At its 18th plenary meeting (1-4 June 2021), the Committee on Bioethics of the Council of Europe adopted the following conclusions regarding genome editing technologies:
“In accordance with its Statement on genome editing technologies adopted in December 2015 and its Strategic Action Plan on Human Rights and Technologies in Biomedicine (2020-2025); the Committee on Bioethics (DH-BIO) examined Article 13 of the Oviedo Convention in the light of developments in human genome editing.
Taking into account the technical and scientific aspects of these developments as well as the ethical issues they raise, it considered that the conditions were not met for a modification of the provisions of Article 13.
However, it agreed on the need to provide clarifications, in particular on the terms “preventive, diagnostic and therapeutic” and to avoid misinterpretation of the applicability of this provision to “research”.”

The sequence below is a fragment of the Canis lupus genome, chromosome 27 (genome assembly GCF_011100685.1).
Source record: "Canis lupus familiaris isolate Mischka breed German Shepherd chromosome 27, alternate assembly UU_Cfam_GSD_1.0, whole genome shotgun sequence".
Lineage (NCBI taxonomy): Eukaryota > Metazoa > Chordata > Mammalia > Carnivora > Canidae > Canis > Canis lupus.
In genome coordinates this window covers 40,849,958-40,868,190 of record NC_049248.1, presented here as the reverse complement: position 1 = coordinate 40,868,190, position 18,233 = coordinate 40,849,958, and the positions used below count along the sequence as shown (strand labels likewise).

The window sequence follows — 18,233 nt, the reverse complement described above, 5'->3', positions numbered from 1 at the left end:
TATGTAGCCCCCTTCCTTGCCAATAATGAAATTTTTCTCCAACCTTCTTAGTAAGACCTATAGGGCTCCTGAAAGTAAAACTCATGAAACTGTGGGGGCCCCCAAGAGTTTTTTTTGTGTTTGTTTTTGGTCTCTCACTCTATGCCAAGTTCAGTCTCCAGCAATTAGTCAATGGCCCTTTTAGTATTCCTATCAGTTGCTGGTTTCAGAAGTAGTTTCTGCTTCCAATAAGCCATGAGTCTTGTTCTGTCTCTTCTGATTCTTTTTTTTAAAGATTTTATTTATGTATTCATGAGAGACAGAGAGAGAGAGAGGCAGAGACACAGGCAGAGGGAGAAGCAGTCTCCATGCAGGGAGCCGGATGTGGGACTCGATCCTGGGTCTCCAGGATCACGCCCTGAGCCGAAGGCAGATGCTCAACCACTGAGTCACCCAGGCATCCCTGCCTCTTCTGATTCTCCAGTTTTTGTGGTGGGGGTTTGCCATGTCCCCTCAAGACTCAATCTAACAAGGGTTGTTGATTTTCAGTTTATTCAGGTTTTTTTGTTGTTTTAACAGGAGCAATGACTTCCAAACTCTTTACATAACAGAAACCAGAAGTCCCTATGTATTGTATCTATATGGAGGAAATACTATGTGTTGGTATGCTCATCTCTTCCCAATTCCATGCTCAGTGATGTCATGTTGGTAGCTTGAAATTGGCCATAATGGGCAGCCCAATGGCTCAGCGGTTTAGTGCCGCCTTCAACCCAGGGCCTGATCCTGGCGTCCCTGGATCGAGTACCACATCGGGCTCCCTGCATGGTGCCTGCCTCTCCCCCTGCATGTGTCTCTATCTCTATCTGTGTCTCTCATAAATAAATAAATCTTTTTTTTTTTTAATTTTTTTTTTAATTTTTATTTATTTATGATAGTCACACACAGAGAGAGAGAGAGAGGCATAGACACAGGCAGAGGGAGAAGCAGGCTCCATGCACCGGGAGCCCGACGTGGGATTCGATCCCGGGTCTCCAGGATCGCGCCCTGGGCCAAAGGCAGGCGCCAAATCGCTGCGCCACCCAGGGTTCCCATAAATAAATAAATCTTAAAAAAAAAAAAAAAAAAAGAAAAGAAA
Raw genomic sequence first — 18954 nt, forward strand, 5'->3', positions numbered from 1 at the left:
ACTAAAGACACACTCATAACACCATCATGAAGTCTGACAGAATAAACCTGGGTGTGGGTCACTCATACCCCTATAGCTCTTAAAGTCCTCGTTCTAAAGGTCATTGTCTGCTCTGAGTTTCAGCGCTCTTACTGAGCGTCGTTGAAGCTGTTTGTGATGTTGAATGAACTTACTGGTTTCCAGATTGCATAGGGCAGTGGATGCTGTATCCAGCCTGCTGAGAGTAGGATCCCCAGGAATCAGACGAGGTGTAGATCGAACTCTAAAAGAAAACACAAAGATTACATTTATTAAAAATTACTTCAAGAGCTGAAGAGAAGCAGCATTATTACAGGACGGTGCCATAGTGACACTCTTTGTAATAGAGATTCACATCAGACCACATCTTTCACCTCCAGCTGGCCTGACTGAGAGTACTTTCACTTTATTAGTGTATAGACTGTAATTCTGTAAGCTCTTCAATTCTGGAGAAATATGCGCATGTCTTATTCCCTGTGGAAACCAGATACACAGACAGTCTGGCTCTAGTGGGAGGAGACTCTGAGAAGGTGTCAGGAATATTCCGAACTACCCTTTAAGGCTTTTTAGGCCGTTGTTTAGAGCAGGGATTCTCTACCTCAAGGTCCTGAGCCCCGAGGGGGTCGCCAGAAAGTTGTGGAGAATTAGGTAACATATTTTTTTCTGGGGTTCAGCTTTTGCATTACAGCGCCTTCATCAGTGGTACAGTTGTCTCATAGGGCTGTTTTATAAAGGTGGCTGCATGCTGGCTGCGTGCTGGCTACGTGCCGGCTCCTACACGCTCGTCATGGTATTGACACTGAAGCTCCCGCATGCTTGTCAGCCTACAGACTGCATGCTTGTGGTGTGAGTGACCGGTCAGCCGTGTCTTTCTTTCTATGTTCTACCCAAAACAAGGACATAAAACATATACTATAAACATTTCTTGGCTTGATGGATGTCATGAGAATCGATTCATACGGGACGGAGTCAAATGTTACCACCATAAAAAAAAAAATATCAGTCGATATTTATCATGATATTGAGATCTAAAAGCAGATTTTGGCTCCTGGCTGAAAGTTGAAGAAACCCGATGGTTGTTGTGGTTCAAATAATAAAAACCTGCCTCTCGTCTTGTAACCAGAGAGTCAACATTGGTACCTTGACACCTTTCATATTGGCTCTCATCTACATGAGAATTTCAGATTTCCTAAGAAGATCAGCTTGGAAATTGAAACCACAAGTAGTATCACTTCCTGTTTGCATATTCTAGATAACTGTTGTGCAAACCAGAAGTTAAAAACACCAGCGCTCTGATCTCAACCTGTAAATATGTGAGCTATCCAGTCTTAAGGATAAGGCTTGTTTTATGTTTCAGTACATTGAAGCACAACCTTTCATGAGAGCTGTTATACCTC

As underlined by the DH-BIO in November 2018, ethics and human rights must guide any use of genome editing technologies in human beings in accordance with the Convention on Human Rights and Biomedicine (“the Oviedo Convention”, 1997) - the only international legally binding instrument addressing human rights in the biomedical field – which provides a unique reference framework to that end. The Oviedo Convention represents the outcome of an in-depth discussion at European level, on developments in the biomedical field, including in the field of genetics.
Article 13 of the Convention addresses these concerns about genetic enhancement or germline genetic engineering by limiting the purposes of any intervention on the human genome, including in the field of research, to prevention, diagnosis or therapy. Furthermore, it prohibits any intervention with the aim of introducing a modification in the genome of any descendants. This Article was guided by the acknowledgement of the positive perspectives of genetic modification with the development of knowledge of the human genome; but also by the greater possibility to intervene on and control genetic characteristics of human beings, raising concern about possible misuse and abuses.